TRUSSVILLE, Ala. — Waitresses of the Trussville Alabama Hooters filed a lawsuit that claim they were illegally required to “contribute a portion of their tip earnings to ‘Staff Guys’ who do not directly interact with customers.”
Although the Fair Labor Standards Act does permit employers to satisfy minimum wage laws, food servers cannot be compelled to share tips with other restaurant workers who do not “customarily and regularly receive tips.”
The servers claim they were compensated at a rate of $2.13 per hour, which meant Hooters was claiming a $5.12 per hour tip credit to satisfy the federal minimum wage requirements.
In addition to the waitresses’ claims regarding the illegal tip pooling, the waitresses also asserted that Hooters required them to arrive before 11:00 AM, when the restaurant opened, to perform non-tip-producing duties, such as: washing windows; wiping down tables, chairs, window ledges and baseboards; making tea which involved retrieving drink containers, tea bags, and sugar from the back and mixing them; setting up tables and server stations which involved filling table caddies with sugar, ketchup, mustard, and mayonnaise packets; stocking server stations with to-go bags, to-go cups, to-go silverware, napkins, paper towels, and any other supplies that would be needed throughout the day. The waitresses allege that a substantial amount of time, in excess of 20% of their working time, was spent performing non-tip-producing activities.
Within two months of filing the lawsuit, Hooters agreed to pay four current or former waitresses in excess of $20,000.00 to settle the lawsuit.
Tipped Employees vs. Non-Tipped Employees
Wage theft and compensation abuse in the restaurant industry is not new.
In July 2013, the U.S. Department of Labor’s Wage & Hour Division issued Fact Sheet #15, in which it alerted tipped employees of certain abuses prevalent in the service industry. In particular, the publication specifically condemns employer practices of not paying tipped employees all of their tips or requiring them to pool their tips with non-tipped employees:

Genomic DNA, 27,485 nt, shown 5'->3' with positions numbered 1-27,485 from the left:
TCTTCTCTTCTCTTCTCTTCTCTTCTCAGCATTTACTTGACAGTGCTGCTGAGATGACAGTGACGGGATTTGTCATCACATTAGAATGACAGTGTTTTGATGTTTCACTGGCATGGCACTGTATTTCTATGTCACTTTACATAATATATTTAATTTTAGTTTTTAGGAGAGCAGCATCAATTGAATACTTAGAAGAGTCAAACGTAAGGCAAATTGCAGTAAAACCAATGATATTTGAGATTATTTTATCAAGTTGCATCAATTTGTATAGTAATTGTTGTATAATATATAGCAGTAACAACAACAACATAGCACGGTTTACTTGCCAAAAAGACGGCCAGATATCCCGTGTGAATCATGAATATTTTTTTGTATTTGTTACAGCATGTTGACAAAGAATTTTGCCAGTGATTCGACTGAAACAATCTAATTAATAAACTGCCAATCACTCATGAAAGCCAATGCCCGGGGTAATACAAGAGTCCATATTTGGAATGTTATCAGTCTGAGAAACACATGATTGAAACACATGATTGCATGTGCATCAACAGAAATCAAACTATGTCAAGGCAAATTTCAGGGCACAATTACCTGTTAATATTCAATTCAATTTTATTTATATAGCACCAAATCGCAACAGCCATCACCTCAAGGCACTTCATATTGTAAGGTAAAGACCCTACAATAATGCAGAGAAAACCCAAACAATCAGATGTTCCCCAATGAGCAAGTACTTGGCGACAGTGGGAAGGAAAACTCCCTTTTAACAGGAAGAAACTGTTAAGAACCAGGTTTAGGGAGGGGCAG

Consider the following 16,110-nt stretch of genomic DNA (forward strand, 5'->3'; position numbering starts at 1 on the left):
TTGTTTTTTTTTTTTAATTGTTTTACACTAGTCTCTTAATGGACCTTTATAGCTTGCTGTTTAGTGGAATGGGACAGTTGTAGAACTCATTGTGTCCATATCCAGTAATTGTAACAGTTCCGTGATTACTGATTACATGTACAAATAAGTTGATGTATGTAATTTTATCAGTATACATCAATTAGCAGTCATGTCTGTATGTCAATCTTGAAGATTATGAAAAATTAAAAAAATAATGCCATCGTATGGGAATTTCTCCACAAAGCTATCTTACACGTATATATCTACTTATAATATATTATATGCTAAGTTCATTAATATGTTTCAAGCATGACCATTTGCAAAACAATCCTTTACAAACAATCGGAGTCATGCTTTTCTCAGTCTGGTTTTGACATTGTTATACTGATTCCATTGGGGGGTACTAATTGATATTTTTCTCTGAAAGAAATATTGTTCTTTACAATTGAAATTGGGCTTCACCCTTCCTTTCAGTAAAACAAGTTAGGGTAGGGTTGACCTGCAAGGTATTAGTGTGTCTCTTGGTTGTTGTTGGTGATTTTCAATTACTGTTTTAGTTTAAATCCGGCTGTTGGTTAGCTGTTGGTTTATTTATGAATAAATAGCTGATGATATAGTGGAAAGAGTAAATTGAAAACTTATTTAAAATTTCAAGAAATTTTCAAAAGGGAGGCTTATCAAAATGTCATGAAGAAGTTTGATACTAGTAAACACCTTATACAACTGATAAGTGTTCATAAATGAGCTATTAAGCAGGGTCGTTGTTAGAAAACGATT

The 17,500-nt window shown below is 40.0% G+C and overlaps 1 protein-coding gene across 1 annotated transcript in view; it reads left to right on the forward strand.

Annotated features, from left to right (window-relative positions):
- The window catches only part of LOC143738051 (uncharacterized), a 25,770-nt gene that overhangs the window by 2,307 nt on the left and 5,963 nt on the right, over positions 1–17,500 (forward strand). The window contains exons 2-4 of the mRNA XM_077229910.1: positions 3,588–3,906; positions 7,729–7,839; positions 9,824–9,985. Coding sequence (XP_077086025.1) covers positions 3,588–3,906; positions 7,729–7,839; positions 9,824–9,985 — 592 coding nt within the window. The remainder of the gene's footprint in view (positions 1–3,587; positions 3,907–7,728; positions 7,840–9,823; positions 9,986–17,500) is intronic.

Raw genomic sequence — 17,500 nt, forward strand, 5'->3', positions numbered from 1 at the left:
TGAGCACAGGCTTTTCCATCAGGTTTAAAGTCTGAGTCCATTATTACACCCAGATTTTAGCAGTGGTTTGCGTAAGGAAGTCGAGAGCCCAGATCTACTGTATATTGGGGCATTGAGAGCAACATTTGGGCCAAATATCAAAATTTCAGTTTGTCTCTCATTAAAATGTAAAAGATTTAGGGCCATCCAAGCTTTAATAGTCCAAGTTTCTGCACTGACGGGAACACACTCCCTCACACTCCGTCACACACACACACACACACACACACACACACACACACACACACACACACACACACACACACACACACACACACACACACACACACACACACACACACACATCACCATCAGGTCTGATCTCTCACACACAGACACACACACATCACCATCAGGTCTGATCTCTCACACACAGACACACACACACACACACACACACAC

- Retention of Tips: A tip is the sole property of the tipped employee regardless of whether the employer takes a tip credit. The FLSA prohibits any arrangement between the employer and the tipped employee whereby any part of the tip received becomes the property of the employer. For example, even where a tipped employee receives at least $7.25 per hour in wages directly from the employer, the employee may not be required to turn over his or her tips to the employer.
- Tip Pooling: As noted above, the requirement that an employee must retain all tips does not preclude a valid tip pooling or sharing arrangement among employees who customarily and regularly receive tips. The FLSA does not impose a maximum contribution amount or percentage on valid mandatory tip pools. The employer, however, must notify tipped employees of any required tip pool contribution amount, may only take a tip credit for the amount of tips each tipped employee ultimately receives, and may not retain any of the employees’ tips for any other purpose.
- Dual Jobs: When an employee is employed by one employer in both a tipped and a non-tipped occupation, such as an employee employed both as a maintenance person and a waitperson, the tip credit is available only for the hours spent by the employee in the tipped occupation. The FLSA permits an employer to take the tip credit for some time that the tipped employee spends in duties related to the tipped occupation, even though such duties are not by themselves directed toward producing tips. For example, a waitperson who spends some time cleaning and setting tables, making coffee, and occasionally washing dishes or glasses is considered to be engaged in a tipped occupation even though these duties are not tip producing. However, where a tipped employee spends a substantial amount of time (in excess of 20 percent in the workweek) performing related duties, no tip credit may be taken for the time spent in such duties.
Our attorneys are investigating claims of unlawful tip pooling and minimum wage violations at Hooters restaurants across the country. If you are or were a food server and believe you were the victim of an improper tip credit scheme or other minimum wage violation, please contact us today – the law gives you only a limited amount of time to seek damages and compensation.